(Andy Synn was fortunate to be in attendance at the 2018 edition of Inferno Festival in Oslo on March 29 – April 1, and files this report, which we’re spreading out in installments this week. Day 4 is the focus of this post; reactions to Day 1, Day 2, and Day 3 can be found here, here, and here.)
The fourth, and final, day of Inferno Festival 2018 was the day which held the fewest number of bands that I was really interested in, but that didn’t mean there weren’t a bunch of killer acts to see.
First among them (by the time I got my ass in gear anyway) was the mighty Tsjuder, who brought their grim Nordic darkness to Rockefeller stage with all the requisite icy aggression and sulphurous heaviness that you might have expected.
One of the few remaining acts with a legitimate claim on the title “True Norwegian Black Metal”, the corpse-painted three-piece delivered a vicious, thrilling set, made up of material culled from their still expanding discography, that was as much of a reward for the faithful as it was a reaffirmation of the band’s commitment to their demonic trade, performed without concession or compromise, and even featured a guest appearance by Bathory’s Frederick Melander for a respectful run-through of “The Return of Darkness and Evil”, “Satan My Master”, and “Sacrifice”.
One of the undeniable highlights (and biggest surprises) of the day was the raw and ravenous blackened brew produced by Naðra, who (metaphorically) set the stage alight down in John Dee over the course of forty-five utterly ferocious minutes.
One of the rising stars of the Icelandic scene, the band’s intense and epic brand of menacingly melodic Black Metal immediately grabbed my attention (and everyone else’s) right from the very first note and held it right until the very end of their set, by which point I had become a full convert to their cause… and urge you to do the same!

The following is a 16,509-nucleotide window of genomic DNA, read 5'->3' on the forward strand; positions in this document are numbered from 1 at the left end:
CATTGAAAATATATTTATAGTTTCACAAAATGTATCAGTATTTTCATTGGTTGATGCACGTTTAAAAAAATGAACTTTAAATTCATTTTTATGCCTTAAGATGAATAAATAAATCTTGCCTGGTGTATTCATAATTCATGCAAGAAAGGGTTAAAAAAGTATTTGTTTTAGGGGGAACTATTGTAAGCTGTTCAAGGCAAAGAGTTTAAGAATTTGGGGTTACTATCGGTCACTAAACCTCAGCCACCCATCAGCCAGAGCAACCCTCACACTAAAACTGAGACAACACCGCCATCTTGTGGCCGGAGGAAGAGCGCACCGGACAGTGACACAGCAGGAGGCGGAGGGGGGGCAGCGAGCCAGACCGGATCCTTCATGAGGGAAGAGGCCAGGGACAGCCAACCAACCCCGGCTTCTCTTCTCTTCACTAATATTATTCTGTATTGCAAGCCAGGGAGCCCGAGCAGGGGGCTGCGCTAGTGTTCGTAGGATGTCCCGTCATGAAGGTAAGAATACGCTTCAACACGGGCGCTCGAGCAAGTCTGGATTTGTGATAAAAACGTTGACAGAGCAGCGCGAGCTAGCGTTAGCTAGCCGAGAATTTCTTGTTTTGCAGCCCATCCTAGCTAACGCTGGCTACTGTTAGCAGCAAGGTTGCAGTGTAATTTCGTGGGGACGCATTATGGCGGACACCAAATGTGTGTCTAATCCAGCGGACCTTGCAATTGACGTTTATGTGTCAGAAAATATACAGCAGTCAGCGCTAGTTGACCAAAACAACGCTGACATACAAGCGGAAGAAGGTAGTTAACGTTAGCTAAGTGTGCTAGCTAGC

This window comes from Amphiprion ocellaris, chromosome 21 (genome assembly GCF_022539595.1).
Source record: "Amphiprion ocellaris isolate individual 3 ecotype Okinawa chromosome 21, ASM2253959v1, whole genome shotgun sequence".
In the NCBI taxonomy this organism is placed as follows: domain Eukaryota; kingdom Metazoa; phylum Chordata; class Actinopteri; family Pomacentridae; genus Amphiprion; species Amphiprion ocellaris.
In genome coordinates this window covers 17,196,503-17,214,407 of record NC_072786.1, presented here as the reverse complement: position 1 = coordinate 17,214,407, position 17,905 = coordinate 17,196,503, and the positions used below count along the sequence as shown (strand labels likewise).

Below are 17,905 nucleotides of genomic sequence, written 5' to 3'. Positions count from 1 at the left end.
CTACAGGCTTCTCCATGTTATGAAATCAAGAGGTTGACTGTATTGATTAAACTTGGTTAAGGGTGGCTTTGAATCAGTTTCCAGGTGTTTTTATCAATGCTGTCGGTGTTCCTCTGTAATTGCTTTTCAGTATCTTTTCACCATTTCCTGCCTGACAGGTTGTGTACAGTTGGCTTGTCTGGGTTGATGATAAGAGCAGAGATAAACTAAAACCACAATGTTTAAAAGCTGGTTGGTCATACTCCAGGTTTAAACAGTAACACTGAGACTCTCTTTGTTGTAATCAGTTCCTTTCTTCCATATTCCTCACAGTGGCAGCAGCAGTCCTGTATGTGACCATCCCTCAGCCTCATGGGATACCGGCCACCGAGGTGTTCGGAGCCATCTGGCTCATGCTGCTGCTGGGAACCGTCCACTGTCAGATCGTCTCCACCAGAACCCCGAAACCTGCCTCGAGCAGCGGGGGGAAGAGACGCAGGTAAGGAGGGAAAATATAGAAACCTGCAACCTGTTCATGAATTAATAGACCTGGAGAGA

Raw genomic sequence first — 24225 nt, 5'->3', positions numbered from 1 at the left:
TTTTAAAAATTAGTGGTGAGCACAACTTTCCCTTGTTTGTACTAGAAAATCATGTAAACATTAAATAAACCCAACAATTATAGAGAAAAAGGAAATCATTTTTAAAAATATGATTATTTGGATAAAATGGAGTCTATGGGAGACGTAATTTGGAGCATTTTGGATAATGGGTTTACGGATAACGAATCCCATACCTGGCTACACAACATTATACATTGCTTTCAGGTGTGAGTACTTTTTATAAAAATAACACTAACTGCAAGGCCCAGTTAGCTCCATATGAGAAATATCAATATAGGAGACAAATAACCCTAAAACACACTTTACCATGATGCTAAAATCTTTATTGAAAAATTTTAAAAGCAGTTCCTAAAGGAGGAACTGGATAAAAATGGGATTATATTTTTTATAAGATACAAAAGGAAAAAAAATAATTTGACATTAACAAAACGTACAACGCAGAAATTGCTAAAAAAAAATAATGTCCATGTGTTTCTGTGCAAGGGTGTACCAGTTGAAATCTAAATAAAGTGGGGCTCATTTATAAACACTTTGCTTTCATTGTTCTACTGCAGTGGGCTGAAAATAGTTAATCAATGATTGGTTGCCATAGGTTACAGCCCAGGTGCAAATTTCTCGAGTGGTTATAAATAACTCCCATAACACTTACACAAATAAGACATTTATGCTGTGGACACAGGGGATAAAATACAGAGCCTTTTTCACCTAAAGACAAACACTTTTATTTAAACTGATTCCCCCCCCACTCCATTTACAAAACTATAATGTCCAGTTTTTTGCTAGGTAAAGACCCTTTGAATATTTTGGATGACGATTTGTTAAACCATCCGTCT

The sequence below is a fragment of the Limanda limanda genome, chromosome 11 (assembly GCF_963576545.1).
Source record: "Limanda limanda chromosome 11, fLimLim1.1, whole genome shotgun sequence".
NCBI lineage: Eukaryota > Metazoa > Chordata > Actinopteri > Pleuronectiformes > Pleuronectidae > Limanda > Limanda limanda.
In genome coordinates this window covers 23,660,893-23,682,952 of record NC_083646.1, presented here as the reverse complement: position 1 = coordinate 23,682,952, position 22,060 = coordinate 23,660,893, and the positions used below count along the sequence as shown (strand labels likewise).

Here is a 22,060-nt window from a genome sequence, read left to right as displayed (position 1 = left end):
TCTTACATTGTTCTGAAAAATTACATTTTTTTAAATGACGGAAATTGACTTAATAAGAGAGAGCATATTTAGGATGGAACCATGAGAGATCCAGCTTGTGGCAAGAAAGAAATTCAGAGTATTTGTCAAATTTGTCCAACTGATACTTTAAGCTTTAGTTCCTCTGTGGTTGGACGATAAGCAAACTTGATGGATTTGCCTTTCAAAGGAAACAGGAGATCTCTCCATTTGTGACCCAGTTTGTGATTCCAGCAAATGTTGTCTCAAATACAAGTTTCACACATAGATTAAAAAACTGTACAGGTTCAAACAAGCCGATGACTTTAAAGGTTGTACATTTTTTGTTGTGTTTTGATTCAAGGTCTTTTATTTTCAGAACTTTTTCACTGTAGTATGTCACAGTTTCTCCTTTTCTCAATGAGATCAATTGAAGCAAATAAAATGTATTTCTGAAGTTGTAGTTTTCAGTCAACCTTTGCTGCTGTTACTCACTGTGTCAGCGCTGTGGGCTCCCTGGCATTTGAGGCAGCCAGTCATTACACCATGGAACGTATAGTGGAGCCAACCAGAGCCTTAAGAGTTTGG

Back on the main stage the legendary Brummie bruisers in Napalm Death demonstrated why they’re not only such a well-respected band but also still a well-honed metallic murder machine, hammering their way through a lengthy set drawing from across their extensive discography, including “Smash a Single Digit”, “The Wolf I Feed”, “Narcolpetic”, and “Suffer the Children”, as well as two absolutely killer covers in “Victims of a Bomb Raid” (Anti-Cimex) and a relentless (and still relevant) “Nazi Punks Fuck Off” (Dead Kennedys).
Now I’m happy to admit that I’ve never been the biggest fan of Napalm Death myself, but I’m glad to say that I still had a heck of a good time during their set.
Up next were the band I had most been looking forward to all day, Swiss occult artistes Schammasch, whose breath-taking performance proved to be one of the best of the entire festival, rich in brooding atmosphere, moody melody, and hypnotically heavy riffage.
There’s not really much more I can say about the band’s set, as it really was one of those “you had to be there” moments, but what I definitely can do is urge you all to catch them live at the earliest opportunity, as I promise you won’t be disappointed.
Now, for various reasons, primarily that I bumped into Yvonn (hi Yvonn!) again and decided to grab a few drinks with her, I didn’t get to see Electric Wizard play Rockefeller, but this did mean that I was nicely situated to watch those ghoulish groovemongers in Grave bring the thunder to John Dee.
Sticking with a very old-school-leaning set, the fatal foursome cranked out some wickedly heavy riffs and sickeningly sadistic hooks over the course of the next hour, with bassist Tobias Cristiansson doing his very best Steve Harris impression (right down to the “machine-gunning the crowd” mannerisms), while revered vocalist Ola Lindgren (who is looking more like a cadaver these days than the majority of the festival’s corpse-painted participants) riffed and growled his way through classic cuts like “Deformed”, “Day of Mourning”, and “Morbid Way to Die” with all the confidence and charisma of a man who knows his place in the Death Metal pantheon has long since been assured.
All too soon however, the band’s set was over and, after checking out a couple of Carpathian Forest tracks (sorry everyone, they’ve just never “clicked” with me) it was time to head back to my hotel to grab a couple of hours of sleep before jumping back on the train to the airport.
In closing I’d like to thank everyone involved in putting the festival together, and congratulate them on another incredibly successful year. I hope you’ve all enjoyed reading about all the bands over the last few days, and I also hope to see some of you at the 2019 edition!